• According to DrugFree.org (citing research from SAMHSA), “Between 1997 and 2008, the rate of hospital admissions for conditions related to prescription medications and illicit drug use rose by 96 percent among people ages 65 and 84; for people 85 and older, admissions grew 87 percent.” Elderly patients who misuse or abuse their prescribed medications are increasing their risk of dangerous side effects, such as drug-induced delirium or dementia, SAMHSA points out. Yet the non-medical use of prescription medications continues to rise in the older adult population.
• Persons of the age of 65 years and older comprise only 13 percent of the population, yet account for more than one-third of total outpatient spending on prescription medications in the United States of America.
• The high rates of different illnesses in older populations, age-related changes in drug metabolism, and the potential for drug interactions may make any of these practices more dangerous than in younger populations by quite a bit. Further, a large percentage of older adults also use OTC medicines and dietary supplements, which (in addition to alcohol) could compound any adverse health consequences resulting from prescription drug abuse and misuse.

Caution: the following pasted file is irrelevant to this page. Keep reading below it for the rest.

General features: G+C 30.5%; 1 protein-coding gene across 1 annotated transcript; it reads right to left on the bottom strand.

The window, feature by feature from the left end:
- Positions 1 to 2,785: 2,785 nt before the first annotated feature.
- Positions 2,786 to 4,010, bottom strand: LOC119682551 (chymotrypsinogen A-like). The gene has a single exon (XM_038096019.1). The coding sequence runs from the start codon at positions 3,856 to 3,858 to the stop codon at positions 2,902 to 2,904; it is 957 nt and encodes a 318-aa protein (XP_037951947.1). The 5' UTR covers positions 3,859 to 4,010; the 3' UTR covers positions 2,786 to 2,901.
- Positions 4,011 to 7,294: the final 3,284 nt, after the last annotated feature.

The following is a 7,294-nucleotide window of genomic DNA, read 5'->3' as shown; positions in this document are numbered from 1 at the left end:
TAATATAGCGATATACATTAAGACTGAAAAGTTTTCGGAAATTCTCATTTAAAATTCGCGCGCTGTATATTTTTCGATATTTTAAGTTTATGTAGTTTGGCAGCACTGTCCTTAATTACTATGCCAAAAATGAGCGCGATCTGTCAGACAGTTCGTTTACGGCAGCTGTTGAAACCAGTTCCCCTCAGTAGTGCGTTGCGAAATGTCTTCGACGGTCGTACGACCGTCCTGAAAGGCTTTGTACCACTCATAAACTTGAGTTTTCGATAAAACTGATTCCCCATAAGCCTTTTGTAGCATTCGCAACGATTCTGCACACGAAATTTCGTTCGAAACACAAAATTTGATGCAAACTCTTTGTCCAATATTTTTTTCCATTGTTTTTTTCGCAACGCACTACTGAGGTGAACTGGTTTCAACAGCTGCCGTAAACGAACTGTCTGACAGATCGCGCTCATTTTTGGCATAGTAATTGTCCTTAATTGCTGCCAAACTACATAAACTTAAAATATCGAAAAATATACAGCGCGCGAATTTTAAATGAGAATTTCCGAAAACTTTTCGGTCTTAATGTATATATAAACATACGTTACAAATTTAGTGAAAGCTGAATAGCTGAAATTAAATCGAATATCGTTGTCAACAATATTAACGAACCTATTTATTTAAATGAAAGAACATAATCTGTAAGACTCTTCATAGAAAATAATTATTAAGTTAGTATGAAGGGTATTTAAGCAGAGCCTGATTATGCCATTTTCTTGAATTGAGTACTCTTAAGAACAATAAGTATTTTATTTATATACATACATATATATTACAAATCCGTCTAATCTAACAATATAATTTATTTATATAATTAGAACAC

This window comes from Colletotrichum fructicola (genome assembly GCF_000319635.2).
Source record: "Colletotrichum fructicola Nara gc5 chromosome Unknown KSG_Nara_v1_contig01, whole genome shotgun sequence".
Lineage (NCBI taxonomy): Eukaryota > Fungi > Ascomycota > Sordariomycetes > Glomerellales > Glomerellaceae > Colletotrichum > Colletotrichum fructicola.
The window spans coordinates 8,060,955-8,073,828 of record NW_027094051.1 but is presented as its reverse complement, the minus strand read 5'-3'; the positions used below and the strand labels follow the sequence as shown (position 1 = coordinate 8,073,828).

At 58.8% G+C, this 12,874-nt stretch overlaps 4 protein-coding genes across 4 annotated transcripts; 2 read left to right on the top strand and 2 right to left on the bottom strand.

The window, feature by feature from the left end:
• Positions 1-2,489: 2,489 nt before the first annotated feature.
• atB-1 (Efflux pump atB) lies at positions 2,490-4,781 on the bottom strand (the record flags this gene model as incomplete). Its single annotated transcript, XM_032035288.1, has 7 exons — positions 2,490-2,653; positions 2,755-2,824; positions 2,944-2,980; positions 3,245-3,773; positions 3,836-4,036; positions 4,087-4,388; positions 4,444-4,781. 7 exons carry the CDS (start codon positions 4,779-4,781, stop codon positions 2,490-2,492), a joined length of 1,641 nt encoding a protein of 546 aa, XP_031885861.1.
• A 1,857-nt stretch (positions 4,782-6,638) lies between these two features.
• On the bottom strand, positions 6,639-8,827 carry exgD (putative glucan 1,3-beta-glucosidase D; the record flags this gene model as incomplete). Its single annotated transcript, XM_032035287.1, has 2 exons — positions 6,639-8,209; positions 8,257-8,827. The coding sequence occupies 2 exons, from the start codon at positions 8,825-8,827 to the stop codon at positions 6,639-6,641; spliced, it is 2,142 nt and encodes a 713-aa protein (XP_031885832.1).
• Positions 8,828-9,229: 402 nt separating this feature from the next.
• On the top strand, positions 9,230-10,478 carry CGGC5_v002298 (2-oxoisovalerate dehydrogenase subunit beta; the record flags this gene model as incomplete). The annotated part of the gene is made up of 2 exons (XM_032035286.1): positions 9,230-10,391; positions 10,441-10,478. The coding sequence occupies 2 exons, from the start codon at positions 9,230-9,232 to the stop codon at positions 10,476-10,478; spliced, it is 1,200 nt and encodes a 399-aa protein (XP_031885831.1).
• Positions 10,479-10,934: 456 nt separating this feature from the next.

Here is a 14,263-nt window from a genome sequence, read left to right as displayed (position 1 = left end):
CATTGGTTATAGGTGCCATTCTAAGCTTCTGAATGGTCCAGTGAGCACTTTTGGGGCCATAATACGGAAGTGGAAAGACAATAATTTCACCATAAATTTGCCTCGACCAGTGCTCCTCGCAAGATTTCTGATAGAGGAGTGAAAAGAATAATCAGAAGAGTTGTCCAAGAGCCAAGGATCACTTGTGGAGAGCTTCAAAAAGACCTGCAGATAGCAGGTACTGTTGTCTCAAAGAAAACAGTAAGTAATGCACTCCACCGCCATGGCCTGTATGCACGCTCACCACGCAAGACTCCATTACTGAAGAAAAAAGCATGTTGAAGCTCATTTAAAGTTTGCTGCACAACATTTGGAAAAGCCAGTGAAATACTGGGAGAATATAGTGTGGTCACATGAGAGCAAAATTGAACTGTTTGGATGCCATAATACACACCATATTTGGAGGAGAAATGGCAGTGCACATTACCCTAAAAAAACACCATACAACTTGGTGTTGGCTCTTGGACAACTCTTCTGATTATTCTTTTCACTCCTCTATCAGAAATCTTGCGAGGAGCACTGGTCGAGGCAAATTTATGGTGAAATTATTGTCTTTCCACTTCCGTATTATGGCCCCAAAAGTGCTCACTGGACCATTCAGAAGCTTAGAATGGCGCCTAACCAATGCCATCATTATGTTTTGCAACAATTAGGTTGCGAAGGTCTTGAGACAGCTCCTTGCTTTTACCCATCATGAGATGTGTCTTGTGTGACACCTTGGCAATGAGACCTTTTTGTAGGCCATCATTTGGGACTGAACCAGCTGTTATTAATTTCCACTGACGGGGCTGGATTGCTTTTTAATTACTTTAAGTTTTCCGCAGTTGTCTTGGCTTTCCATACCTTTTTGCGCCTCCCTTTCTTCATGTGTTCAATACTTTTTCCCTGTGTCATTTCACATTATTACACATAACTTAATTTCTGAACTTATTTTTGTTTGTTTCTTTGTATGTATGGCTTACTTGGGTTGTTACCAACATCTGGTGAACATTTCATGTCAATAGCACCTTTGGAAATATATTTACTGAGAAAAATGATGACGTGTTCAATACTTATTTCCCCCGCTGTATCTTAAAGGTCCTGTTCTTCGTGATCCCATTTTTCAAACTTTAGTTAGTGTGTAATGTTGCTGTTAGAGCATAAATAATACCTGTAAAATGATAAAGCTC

How to Rid a Senior Citizen of Drug and Alcohol Addiction
Detoxing older adults from prescription drugs is tricky. Detoxing older adults from anything at all is tricky. Rehabilitating older adults from addiction is also difficult. The phrase, “You can’t teach an old dog new tricks”, comes to mind. Senior citizens do not have the tolerances and the physical abilities that younger adults have. They have to be monitored and slowly withdrawn sand rehabilitated. For seniors, treatment is also slower because there may be physical and cognitive issues to contend with, too.
But really, the process for rehabilitating seniors is much the same as it is for younger adults. It simply includes detoxification, rehabilitation, and aftercare. It just needs to be done more carefully, it needs to take longer, and it needs to be done with care, compassion, and patience. With proper rehab though it does become very possible and very likely that rehab can be accomplished in any senior citizen who is addicted to drugs and alcohol.